A disclaimer: it is absolutely not my intention to alienate anyone here. There is far too much judgement among mothers, and as far as I’m concerned, a good mom is one who makes the best choices for her family. Moms who work outside the home, or who are 100% full-time moms, or who work at home as I do… are all doing what is best for their families. None are less than the others; none are wrong. Just as is it awful that society looks down on those who choose full-time motherhood, it is just as awful for anyone to judge a mom who chooses to- or has no choice but to- go to work.
What I’m talking about here is that the time we spend on actively mothering needs to be focused on our kiddos, fully present with them. For me, that time is the majority of most of my days, but for others it may be each evening and weekend. What is important is that our kids get all of us in that time.

I’m making it a goal to place more separation between my roles as business owner and mom, to be more present for my kids, less distracted when I’m with them. Because they are only little for a while. It goes by way too fast, and later they will not need me so intensely (and at times may not even want me around at all). This time is just too precious to miss.

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Pregnancy Must-Haves

{from a maternity session I shot early this year}

I am now six months into my second pregnancy. My first was pretty easy- I had very little nausea, minimal aches or pains until the very end, and in general felt pretty good most of the time. This pregnancy has been pretty much the opposite of that. I was sick every day for the first 15 weeks, and have had headaches at least a few days each week. Midway through I began to experience a lot of back pain, and in general my body has gone through much of the typical list of pregnancy discomforts.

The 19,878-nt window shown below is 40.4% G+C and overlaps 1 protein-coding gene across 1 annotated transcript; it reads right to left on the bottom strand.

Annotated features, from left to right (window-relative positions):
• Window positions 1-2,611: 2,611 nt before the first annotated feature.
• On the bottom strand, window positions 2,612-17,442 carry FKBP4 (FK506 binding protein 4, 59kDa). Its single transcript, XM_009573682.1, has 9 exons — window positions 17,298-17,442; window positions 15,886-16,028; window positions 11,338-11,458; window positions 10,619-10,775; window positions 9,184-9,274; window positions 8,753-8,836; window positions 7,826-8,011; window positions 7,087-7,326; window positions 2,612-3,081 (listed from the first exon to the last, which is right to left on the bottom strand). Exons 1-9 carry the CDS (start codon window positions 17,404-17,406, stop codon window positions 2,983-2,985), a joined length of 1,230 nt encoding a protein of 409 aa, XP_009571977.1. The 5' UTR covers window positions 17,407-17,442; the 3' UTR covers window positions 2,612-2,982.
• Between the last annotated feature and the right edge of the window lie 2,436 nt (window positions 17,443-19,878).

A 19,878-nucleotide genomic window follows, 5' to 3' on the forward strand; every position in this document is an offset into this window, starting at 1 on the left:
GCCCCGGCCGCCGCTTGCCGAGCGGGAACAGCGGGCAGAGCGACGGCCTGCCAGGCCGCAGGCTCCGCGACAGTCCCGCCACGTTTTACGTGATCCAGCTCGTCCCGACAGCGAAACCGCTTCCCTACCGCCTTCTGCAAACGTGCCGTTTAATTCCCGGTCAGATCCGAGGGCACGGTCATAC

I write all that not to whine and complain- it could totally be so much worse, and will be worth it a million times over. I’m sharing because in the midst of all that, I’ve found some things that have helped make me so much more comfortable and able to enjoy being pregnant, and I want to share those with other mamas.

Here are some of my pregnancy essentials:

~Mommy’s Bliss Morning Sickness Comfort - my midwife gave me several sample pack of these capsules, and they seemed to really help the nausea.

~Preggie Pop Drops - helped calm my stomach a bit too. i really liked the lavender ones.

~Miso soup - also for morning sickness. this helped so much! i made it with swiss chard or kale in place of or in addition to the kombu.

~Teechino - to help cut down my caffeine intake without withdrawl symptoms, I mixed this with my coffee grounds starting with a 1:3 ratio and working the actual coffee down to about 1/2 a small mug’s worth each day.

~Hair ties - to loop through button hole and around button of non-maternity jeans. this allowed me to wear them about twice as long as i would have.

~Bella Band - Another great item for wearing regular jeans longer. now i use it to hold up some of my maternity jeans that don’t like to stay up well.

~Belly butter - I like something with shea or cocoa butter. The key is keeping your belly super moisturized. I did this every day in my first pregnancy, and since I didn’t get any stretch marks then, I’m doing it again. Some people say if you’re going to get them, no amount of lotion will change that, but even so, keeping your skin moisturized will help prevent itching as your skin stretches.